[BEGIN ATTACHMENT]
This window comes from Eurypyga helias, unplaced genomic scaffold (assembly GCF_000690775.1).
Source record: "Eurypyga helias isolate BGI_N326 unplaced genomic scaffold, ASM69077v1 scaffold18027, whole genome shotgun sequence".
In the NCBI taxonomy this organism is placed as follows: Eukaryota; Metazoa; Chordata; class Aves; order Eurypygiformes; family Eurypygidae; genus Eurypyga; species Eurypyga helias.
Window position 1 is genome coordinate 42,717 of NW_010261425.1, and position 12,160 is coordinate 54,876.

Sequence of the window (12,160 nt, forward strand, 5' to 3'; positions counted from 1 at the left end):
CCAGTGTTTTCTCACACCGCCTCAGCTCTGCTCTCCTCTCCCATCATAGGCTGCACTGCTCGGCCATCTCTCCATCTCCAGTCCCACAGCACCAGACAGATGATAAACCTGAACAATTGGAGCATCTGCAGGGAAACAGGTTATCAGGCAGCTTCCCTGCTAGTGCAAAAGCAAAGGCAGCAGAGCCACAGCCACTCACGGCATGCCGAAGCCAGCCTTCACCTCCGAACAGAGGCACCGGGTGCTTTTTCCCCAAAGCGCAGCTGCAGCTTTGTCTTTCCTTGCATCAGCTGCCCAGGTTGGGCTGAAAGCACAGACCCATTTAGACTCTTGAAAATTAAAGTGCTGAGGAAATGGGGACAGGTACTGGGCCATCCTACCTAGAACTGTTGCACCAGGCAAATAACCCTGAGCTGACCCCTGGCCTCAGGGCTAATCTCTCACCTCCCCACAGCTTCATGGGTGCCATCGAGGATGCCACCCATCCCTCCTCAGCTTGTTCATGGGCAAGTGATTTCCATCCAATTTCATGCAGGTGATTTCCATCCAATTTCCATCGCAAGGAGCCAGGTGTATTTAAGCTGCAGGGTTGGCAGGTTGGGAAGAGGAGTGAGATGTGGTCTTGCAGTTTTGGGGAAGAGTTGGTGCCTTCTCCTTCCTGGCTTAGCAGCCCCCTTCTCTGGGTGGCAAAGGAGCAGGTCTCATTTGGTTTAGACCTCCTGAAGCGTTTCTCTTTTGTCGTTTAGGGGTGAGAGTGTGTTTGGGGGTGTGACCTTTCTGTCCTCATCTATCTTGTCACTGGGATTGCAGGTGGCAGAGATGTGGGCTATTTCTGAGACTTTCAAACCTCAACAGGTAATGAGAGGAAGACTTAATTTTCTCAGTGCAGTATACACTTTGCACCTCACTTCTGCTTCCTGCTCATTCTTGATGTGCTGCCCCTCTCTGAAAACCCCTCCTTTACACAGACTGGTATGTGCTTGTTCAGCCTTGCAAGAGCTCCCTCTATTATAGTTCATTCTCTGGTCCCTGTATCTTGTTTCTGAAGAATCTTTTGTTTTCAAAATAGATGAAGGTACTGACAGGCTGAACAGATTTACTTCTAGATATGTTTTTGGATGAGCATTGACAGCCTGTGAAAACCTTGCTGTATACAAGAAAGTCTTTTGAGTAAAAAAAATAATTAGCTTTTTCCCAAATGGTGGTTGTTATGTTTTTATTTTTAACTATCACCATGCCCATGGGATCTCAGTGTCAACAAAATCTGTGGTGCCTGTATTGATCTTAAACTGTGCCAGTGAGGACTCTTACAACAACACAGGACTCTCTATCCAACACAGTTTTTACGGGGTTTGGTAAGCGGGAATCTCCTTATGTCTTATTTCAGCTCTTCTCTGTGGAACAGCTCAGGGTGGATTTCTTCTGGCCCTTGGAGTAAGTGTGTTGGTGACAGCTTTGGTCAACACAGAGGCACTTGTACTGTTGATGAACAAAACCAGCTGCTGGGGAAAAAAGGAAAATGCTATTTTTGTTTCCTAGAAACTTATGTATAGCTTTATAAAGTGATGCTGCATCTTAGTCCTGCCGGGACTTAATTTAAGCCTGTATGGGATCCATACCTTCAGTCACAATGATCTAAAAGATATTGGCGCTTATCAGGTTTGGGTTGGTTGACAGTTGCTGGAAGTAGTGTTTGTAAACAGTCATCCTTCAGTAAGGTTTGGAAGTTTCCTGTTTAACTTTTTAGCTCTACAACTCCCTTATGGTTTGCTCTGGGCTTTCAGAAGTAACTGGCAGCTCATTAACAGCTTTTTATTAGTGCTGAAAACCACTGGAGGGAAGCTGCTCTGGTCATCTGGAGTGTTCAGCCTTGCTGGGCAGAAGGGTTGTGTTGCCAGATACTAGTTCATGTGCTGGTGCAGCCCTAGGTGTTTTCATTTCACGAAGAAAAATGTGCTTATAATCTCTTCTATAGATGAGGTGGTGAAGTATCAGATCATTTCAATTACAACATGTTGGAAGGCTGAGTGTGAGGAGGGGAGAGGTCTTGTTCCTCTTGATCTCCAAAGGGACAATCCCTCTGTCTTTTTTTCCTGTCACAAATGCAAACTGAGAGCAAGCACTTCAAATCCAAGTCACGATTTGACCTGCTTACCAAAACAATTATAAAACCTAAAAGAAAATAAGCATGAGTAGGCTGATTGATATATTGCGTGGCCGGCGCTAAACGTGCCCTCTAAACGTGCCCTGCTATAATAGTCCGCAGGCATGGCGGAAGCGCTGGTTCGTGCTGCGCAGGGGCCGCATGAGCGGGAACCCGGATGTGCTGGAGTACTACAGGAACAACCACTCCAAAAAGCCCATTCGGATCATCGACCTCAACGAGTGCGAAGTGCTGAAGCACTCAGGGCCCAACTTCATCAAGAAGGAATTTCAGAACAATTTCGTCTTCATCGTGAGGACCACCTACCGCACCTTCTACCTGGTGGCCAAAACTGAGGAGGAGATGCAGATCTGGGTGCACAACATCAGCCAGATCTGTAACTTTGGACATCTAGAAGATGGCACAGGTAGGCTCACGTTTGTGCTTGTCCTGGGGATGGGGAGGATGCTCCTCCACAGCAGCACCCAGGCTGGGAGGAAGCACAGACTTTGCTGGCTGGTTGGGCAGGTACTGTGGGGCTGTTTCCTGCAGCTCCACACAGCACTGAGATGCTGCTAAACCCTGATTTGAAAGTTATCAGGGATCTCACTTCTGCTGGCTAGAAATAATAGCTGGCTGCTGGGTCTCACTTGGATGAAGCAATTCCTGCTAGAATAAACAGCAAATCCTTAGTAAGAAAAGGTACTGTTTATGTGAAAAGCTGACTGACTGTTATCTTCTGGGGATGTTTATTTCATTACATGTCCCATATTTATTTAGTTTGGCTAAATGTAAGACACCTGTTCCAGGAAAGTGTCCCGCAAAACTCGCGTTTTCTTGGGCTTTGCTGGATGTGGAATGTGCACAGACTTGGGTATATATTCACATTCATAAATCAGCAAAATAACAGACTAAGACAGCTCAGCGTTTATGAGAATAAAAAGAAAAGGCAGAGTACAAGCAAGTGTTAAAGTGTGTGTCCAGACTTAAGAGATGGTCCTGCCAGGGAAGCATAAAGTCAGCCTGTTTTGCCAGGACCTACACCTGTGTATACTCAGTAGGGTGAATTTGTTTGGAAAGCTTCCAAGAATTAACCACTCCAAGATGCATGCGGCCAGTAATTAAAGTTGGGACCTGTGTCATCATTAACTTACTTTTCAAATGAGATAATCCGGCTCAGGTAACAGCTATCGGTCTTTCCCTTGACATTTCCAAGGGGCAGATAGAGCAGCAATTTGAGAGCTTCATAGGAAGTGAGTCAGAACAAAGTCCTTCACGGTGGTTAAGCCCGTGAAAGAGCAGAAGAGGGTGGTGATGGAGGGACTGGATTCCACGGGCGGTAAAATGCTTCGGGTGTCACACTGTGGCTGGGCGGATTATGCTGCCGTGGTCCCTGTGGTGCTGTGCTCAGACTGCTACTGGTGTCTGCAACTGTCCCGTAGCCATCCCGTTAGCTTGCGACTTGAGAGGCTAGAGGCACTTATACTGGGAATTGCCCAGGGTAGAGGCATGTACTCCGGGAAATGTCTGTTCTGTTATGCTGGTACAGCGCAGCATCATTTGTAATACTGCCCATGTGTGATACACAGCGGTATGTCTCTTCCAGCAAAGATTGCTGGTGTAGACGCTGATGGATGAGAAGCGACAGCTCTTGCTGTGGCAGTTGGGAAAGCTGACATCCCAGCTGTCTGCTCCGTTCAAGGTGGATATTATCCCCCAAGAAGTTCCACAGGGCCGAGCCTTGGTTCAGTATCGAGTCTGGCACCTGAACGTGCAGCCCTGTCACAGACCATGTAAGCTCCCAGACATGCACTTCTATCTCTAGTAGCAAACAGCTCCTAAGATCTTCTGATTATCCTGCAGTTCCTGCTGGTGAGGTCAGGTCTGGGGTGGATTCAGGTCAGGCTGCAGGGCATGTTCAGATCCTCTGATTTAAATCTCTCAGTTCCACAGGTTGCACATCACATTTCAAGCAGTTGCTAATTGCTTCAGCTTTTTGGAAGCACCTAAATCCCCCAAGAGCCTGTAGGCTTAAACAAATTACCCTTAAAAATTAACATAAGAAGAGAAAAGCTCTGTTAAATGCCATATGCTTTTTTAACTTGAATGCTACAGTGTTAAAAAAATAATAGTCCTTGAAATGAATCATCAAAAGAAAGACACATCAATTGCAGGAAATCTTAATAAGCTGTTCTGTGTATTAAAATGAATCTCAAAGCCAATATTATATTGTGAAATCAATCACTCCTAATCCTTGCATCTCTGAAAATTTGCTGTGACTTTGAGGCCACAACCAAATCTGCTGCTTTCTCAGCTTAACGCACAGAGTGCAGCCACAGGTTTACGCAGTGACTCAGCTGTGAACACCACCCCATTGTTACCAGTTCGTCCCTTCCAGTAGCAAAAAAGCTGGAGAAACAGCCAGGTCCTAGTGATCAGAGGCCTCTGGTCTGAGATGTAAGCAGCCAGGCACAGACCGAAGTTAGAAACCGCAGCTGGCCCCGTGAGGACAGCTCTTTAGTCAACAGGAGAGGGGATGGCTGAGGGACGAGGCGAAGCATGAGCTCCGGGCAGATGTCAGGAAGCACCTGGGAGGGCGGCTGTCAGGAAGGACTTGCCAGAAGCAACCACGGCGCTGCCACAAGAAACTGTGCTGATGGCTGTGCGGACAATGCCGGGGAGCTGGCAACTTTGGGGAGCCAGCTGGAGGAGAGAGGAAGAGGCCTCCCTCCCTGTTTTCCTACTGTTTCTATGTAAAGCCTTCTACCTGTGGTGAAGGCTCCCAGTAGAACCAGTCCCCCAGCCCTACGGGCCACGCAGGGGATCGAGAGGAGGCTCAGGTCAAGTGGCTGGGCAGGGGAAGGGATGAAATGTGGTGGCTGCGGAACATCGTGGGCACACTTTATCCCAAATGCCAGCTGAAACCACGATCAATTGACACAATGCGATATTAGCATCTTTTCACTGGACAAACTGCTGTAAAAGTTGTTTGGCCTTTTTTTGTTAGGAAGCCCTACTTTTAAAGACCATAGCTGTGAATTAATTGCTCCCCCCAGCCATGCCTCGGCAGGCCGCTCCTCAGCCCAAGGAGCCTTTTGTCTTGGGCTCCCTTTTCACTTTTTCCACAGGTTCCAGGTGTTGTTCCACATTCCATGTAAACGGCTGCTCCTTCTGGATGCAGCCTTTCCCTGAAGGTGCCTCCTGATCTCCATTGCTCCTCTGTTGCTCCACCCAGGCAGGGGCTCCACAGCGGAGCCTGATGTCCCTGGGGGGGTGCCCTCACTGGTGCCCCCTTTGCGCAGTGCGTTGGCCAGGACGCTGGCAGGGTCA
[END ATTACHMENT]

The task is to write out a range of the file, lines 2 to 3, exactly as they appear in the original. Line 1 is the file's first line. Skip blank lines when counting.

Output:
Source record: "Eurypyga helias isolate BGI_N326 unplaced genomic scaffold, ASM69077v1 scaffold18027, whole genome shotgun sequence".
In the NCBI taxonomy this organism is placed as follows: Eukaryota; Metazoa; Chordata; class Aves; order Eurypygiformes; family Eurypygidae; genus Eurypyga; species Eurypyga helias.